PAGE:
Your worth and your infallibility

“It’s so important to look after ourselves just as well as we look after others, but if that’s challenging for you, I often reference the classic ‘you can’t pour from an empty cup’,” Dr Fleetwood Meade says. “In my therapy work, I’m also a big fan of the idea of the ‘both/and’ – the idea that two things that may seem opposing can actually be true at the same time. Often we get sucked into black-and-white thinking – e.g. if I am the best colleague I can be, that means I need to be always ‘on

Spinach Salad with Poppy Seed Dressing

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Spinach Salad with Poppy Seed Dressing

This is spinach salad at its very best! With crunchy bacon and fabulous homemade salad dressing, this salad gets devoured every time I make it!

This is a perfect holiday (and every other day of the year) salad. I don’t even know where to begin with this spinach salad. When you read what the ingredients are you might think…”what’s so special about this?”, but the combination of the salty bacon with the creamy cottage cheese and flavorful swiss cheese just rocks the taste buds in all the right ways.

a photo of a large glass bowl full of a fresh spinach salad topped with thinly sliced red onions, cottage cheese, crispy bacon bits and shredded swiss cheese.


Every time I make this recipe I make a whole boat load, and every single time I have brought it to an event the whole boat load is gone. One of the best things about this salad is that it is perfect for holiday dinners and get-togethers simply because it doesn’t require any produce that could be out of season and the ingredients list is short and simple. You can eat this beauty ALL YEAR LONG! It’s seriously so good!

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Make it, eat it, enjoy it…and you can thank me later. In fact, add it to your Thanksgiving menu right now because I am for sure!

a photo of a large glass bowl full of fresh spinach salad topped with thinly sliced red onions, cottage cheese, bacon, swiss cheese and a homemade poppy seed dressing.Read more

Could a change of air really be the key to better wellbeing?

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A wellbeing ritual favoured by the Victorians might just be the answer to our 21st-century ‘nervous ailments’...

Could a change of air really be the key to better wellbeing?

I daydream, sometimes, about the sea. It’s not far from my house, but always feels like it’s somewhere foreign and exhilarating whenever I act on the urge to hear the waves crashing. Just being able to see the horizon, and take in the shifting shades of blue, grey, and green, brings me a calmness. It restores me, even if for just a few moments before the children’s demands for ice cream, chips, or a toilet visit bring me back to reality.

A close friend and I donned every layer we owned and wrapped our young daughters up to collect pebbles on the beach all through last winter. We couldn’t feel our noses or toes in the bitter, salty air, but we breathed it in and came back to our cars with burning cheeks, tired babies, and soaring souls. School and work have kicked in now, and so our trips are sporadic. But we reminisce and talk about why we needed it at that time. As my friend said: “I wanted to be witness to something that was bigger than me – the sea – and to gain perspective after an overwhelming period of our lives.”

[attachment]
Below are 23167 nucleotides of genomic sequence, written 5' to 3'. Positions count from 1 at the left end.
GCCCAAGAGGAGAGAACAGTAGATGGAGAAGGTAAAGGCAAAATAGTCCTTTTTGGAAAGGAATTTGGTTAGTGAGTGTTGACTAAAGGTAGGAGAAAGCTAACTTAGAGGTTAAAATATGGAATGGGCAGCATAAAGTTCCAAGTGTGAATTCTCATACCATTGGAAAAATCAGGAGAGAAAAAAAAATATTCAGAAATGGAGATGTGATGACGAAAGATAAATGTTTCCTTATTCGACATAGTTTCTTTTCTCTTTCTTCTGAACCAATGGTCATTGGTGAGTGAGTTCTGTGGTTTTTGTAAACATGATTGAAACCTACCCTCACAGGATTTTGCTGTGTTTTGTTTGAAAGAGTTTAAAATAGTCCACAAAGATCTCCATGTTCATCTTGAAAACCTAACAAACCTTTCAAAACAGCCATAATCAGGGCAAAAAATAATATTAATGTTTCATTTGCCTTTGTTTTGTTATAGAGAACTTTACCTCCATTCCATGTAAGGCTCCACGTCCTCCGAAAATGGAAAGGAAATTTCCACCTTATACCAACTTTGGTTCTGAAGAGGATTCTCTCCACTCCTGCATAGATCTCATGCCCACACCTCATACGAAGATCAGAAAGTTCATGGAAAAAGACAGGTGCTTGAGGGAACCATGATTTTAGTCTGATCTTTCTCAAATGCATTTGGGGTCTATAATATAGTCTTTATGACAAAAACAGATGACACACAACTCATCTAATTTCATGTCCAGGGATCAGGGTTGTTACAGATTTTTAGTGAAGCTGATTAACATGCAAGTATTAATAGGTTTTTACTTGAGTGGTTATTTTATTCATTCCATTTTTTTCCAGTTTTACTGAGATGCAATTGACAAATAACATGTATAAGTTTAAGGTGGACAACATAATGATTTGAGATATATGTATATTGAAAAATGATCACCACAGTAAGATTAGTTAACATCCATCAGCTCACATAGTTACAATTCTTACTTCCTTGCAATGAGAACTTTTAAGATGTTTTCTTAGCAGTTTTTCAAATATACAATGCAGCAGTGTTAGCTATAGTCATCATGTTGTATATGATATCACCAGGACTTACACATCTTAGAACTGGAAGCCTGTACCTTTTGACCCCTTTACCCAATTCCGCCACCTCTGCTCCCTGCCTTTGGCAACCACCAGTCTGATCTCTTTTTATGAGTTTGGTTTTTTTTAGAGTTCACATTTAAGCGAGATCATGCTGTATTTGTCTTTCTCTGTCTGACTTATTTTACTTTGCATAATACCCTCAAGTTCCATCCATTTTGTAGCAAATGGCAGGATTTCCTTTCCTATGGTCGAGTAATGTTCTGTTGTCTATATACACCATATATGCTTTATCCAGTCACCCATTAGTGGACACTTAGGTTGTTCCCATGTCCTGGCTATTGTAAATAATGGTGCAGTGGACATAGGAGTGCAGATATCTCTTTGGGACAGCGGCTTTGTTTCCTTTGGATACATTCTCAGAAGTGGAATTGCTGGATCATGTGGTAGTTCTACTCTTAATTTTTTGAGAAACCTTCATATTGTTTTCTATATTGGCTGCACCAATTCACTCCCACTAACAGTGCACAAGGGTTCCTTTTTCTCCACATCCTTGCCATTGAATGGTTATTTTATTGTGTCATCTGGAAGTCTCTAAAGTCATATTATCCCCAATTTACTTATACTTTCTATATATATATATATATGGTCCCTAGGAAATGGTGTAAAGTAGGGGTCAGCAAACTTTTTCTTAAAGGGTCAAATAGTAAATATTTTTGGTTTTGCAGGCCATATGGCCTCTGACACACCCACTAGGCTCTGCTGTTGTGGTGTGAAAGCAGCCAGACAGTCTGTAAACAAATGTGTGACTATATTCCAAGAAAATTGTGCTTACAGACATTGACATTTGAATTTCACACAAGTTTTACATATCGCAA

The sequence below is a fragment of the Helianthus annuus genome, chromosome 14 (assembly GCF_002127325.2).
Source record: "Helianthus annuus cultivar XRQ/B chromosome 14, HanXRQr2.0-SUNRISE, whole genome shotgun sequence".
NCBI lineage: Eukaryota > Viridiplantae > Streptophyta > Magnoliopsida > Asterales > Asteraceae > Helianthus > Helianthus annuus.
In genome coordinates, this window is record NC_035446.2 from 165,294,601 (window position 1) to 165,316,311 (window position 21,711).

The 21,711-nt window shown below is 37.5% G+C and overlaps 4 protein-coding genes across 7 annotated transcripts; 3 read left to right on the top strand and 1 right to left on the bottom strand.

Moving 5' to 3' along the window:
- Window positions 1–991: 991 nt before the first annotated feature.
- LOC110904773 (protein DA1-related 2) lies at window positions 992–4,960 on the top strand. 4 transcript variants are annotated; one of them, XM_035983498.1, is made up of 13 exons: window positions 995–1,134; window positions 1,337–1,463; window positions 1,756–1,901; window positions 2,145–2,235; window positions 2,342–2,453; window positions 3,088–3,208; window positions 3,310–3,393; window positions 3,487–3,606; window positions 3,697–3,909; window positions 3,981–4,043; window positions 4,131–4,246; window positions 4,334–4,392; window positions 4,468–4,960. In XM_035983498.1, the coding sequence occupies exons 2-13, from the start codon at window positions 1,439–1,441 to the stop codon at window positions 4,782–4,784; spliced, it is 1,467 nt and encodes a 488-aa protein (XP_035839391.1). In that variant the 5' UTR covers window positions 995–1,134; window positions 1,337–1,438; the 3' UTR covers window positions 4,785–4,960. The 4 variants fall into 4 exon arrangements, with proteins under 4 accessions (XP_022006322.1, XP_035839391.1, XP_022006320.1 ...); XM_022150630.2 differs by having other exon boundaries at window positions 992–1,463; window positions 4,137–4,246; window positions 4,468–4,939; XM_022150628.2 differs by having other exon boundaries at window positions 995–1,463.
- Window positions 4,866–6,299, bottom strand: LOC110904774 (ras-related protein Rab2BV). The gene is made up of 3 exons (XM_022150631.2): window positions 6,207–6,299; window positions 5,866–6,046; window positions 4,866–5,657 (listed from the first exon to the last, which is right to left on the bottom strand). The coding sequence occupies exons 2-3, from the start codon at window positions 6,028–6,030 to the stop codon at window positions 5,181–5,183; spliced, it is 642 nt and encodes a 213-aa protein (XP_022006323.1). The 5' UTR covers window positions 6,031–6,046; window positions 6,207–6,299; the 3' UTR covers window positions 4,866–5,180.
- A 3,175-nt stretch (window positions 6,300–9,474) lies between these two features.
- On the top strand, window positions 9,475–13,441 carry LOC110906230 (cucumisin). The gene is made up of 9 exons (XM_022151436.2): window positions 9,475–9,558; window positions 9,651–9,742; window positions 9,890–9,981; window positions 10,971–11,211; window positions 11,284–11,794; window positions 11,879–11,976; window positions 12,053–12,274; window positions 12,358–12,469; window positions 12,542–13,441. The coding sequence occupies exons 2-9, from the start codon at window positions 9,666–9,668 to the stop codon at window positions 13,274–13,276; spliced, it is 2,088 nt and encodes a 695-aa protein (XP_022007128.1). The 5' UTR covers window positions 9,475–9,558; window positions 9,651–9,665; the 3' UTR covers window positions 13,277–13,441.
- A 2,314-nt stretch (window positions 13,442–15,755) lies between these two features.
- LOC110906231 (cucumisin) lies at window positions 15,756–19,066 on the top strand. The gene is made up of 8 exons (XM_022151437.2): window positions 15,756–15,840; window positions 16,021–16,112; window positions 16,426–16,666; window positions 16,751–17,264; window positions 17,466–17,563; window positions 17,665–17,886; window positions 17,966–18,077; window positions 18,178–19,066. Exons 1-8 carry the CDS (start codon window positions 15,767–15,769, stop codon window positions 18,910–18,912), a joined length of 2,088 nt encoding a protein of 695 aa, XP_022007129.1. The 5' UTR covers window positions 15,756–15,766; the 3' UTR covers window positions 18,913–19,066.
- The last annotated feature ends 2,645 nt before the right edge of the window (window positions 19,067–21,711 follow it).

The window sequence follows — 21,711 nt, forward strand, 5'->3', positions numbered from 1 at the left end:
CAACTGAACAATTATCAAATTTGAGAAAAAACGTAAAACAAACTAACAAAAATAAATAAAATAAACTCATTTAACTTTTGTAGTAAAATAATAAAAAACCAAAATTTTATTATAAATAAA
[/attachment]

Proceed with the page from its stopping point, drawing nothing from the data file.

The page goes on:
The restorative virtues of the seaside have been praised for years, even before the mid-1800s when the first trains trundled from smoky London to the open horizons and pebbly beaches at Brighton. It was a whole century before this that the concept of moving from one place to another for your health had started gaining traction in Europe, where a ‘change of air’ was prescribed for patients suffering from ‘nervous ailments’.

By the Victorian era, the idea was widely accepted, and different locations gained favour for the treatment of different illnesses. These were both physical and mental maladies, including the illnesses collectively called consumption, of which tuberculosis was one of the most deadly. Trips to the Alps, though, for its clean, crisp air would only have been possible for the wealthy few.

There were, however, people trying to open up green spaces for everyone, as understanding deepened about the spread of diseases. Helen Antrobus is the assistant national curator for cultural landscapes at the National Trust. She explains: “It was generally understood that coal and smoke-filled air could be damaging to the lungs, and in the mid-19th century the belief that water-borne diseases, like cholera, were air-borne still prevailed. You can understand, then, why accessing clean air was so important. For the rich, accessing new climates abroad for health benefits was easily attainable, but not so much for those working and living in dire conditions.”

Could a change of air really be the key to better wellbeing?

The Public Parks movement – which regulated holidays for workers and cheap railways – as well as the work of Octavia Hill and the other co-founders of the National Trust, gave people access to green spaces, both nearby and beyond. Helen adds that Octavia Hill advocated for pockets of green space, playgrounds for her tenants, and outdoor ‘living rooms’ for the urban poor.

This was a time when factories belched pollution above cramped, cobbled streets, and so a ‘change of air’ for the majority meant seeking out